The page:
Permafrost can be continuous (covering a whole area) or it can occur in discontinuous patches throughout a region. Which ever way it appears, permafrost presents a barrier to development and infrastructure, agriculture, and life in general for the peoples of the locations in which it exists. In addition, permafrost is becoming a world issue due to climate change and its resultant melting.
Permafrost Basics and Global DistributionPermafrost generally occurs in areas where moisture seeps through the soil but because of cold temperatures, it freezes and over time, a layer of frozen soil or subsoil develops 3 to 3,280 feet (1 m to 1000 m) below the ground's surface. Permafrost is not determined by the moisture content in the soil; it is instead defined by its temperature. Therefore any rock or soil that is at or below freezing for two years (including spring and summer), is considered permafrost.
Because permafrost is determined by temperature, certain areas of permafrost can have different types of ice beneath the soil and even ice content itself - from nearly 0% to 50%. This ice is typically called ground ice and it can occur in two forms. The first is a large, solid piece of relatively pure ice, located deep in the ground. The second type is closer to the surface and appears in a veined pattern, or sometimes as ice wedges.
In addition to temperature, permafrost is also characterized by its inherent instability. This is because the permafrost itself is covered by a layer of soil (the "active layer") that freezes and melts following seasonal patterns. The permafrost itself also hovers around the melting point and is consequently instable and vulnerable to melting.
In general, permafrost mainly occurs at latitudes higher than 60°N and is most abundant and continuous throughout Alaska, the northern portions of Canada, parts of Greenland, and a large portion of Eastern Russia and Siberia. It also occurs sporadically in alpine regions in lower latitudes such as the Himalaya, the Alps, the Rockies, and even in the tropics in portions of the Andes and on Mount Kilimanjaro above 16,404 feet (5,000 m).
Permafrost also occurs in Antarctica but it is different from that found in the Northern Hemisphere. It is older and there is less actual ice in the soil. Much less is known about this area however, due to limited research.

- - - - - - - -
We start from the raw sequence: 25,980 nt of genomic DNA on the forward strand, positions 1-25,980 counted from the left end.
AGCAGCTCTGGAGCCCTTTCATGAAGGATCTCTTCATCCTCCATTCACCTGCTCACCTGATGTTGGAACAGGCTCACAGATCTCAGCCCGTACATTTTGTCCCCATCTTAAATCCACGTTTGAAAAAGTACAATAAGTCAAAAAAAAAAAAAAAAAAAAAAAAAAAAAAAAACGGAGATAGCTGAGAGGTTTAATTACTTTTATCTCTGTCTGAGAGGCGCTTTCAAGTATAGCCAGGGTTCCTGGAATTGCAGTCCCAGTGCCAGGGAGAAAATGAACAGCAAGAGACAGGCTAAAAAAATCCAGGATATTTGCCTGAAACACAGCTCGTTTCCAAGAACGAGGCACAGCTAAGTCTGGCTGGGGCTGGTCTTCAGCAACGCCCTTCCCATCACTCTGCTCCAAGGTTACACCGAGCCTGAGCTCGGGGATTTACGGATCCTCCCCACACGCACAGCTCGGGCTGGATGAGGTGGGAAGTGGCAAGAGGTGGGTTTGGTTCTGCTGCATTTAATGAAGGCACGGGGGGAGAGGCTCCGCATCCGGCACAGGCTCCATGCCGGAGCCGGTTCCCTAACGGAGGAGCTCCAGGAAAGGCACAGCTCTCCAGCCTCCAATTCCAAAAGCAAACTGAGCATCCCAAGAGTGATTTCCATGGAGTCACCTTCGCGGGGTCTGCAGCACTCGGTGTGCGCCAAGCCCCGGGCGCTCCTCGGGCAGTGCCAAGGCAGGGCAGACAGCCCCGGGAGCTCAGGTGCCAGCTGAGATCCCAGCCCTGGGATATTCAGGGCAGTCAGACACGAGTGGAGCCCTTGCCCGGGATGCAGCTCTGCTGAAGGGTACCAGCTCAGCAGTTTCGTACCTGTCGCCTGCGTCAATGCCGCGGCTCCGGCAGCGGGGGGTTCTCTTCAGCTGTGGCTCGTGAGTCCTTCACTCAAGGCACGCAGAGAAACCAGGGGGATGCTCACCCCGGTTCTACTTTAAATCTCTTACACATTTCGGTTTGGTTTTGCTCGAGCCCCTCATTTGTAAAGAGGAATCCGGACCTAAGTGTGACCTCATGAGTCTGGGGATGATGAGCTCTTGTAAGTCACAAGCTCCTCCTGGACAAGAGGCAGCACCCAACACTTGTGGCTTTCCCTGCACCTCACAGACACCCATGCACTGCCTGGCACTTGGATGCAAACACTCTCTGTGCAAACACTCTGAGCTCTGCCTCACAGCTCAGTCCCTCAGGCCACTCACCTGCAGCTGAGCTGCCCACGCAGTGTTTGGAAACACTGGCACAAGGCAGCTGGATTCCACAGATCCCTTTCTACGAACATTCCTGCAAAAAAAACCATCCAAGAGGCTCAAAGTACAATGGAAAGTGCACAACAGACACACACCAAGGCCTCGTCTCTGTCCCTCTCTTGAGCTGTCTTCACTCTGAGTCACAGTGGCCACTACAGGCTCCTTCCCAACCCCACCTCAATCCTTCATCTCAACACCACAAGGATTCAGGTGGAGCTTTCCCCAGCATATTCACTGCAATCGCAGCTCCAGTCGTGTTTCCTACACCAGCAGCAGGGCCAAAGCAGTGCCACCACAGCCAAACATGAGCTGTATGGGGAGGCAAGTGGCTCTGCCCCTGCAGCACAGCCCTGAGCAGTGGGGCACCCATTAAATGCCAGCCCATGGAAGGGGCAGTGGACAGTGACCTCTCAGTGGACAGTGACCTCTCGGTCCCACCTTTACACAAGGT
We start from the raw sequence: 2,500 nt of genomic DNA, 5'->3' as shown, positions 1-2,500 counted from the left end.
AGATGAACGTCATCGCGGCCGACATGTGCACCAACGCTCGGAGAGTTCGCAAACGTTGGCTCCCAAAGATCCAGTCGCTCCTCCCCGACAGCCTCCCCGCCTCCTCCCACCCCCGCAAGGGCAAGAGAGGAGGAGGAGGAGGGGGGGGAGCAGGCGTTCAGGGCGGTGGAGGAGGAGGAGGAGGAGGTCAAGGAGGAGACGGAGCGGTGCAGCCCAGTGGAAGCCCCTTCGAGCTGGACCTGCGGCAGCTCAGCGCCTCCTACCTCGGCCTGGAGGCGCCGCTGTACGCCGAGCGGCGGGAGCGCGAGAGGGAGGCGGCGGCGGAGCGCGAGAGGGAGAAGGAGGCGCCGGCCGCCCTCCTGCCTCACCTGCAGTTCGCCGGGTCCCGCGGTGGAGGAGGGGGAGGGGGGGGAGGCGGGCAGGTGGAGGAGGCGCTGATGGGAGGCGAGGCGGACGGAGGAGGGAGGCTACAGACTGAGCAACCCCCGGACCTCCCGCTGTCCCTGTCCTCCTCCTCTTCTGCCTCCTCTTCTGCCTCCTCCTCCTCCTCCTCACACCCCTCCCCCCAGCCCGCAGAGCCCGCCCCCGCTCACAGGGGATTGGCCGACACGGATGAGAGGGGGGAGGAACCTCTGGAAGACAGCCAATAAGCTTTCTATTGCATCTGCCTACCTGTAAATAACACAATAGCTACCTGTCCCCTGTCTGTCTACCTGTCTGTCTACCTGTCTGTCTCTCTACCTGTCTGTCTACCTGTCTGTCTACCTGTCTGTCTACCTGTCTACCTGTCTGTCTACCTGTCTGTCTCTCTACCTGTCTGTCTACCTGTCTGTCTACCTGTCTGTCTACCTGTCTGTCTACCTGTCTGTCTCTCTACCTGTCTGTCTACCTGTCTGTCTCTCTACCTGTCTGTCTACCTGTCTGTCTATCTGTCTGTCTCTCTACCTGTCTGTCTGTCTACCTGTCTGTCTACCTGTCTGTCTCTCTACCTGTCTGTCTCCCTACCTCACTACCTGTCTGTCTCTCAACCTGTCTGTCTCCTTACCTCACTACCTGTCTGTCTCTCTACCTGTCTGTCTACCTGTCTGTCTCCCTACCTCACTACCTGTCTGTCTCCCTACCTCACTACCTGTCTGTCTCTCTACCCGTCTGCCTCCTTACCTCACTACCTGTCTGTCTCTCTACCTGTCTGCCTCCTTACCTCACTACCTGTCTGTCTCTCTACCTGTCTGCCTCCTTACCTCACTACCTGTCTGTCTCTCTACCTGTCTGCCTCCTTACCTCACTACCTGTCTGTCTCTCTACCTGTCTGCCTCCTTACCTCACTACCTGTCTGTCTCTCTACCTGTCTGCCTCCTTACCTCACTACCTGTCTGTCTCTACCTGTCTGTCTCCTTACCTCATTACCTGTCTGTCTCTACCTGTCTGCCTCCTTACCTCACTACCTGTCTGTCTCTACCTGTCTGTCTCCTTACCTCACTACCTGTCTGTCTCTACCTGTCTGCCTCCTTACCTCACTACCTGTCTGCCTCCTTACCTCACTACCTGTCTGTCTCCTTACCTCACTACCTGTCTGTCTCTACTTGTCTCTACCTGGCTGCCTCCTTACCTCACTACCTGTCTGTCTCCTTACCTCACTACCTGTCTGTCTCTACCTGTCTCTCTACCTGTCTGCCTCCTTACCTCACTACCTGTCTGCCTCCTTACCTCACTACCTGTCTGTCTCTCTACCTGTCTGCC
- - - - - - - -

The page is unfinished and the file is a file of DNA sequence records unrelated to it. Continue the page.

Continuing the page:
The Importance of PermafrostPermafrost is important in the areas in which it appears because the rigidity of solid ground causes barriers to development and infrastructure. Roads, for example cannot be successfully paved in these areas because the freezing and thawing of the active layer causes expansion and then compaction of the ground, making pavement crack. Therefore, gravel is largely used in building roads.
Plumbing and acquisition of water with wells is also a problem because the ground water is either frozen or developers must dig through the permafrost to get to the water. In addition, pipes underground are more prone to freezing because of ground temperatures.
Building structures is a more difficult process in areas with permafrost as well. Due to a building's warmth seeping through its foundation, frozen land under the structure can melt and cause subsidence. As a result, homes and other buildings must be lifted off of the ground using stilts, which are planted below the permafrost - increasing the cost of building.
Permafrost is also a barrier to development and transportation of natural resources. The Alaska Pipeline for example, transports crude oil from Prudhoe Bay in the northern portion of the state down to Valdez, in the south. Since the oil is hot when it is extracted, the pipeline had to be built on stands raised above the ground to avoid melting the permafrost throughout the area, which could have caused the pipeline to break with the shifting ground.
Finally, permafrost is a problem in areas where agriculture is possible in that it limits what types of crops can be grown because of the short growing season when the land is actually thawed on the top few feet. In addition, the plant must have shallow roots to avoid hitting the frozen portions.
Continue to Page Two for Permafrost and Climate Change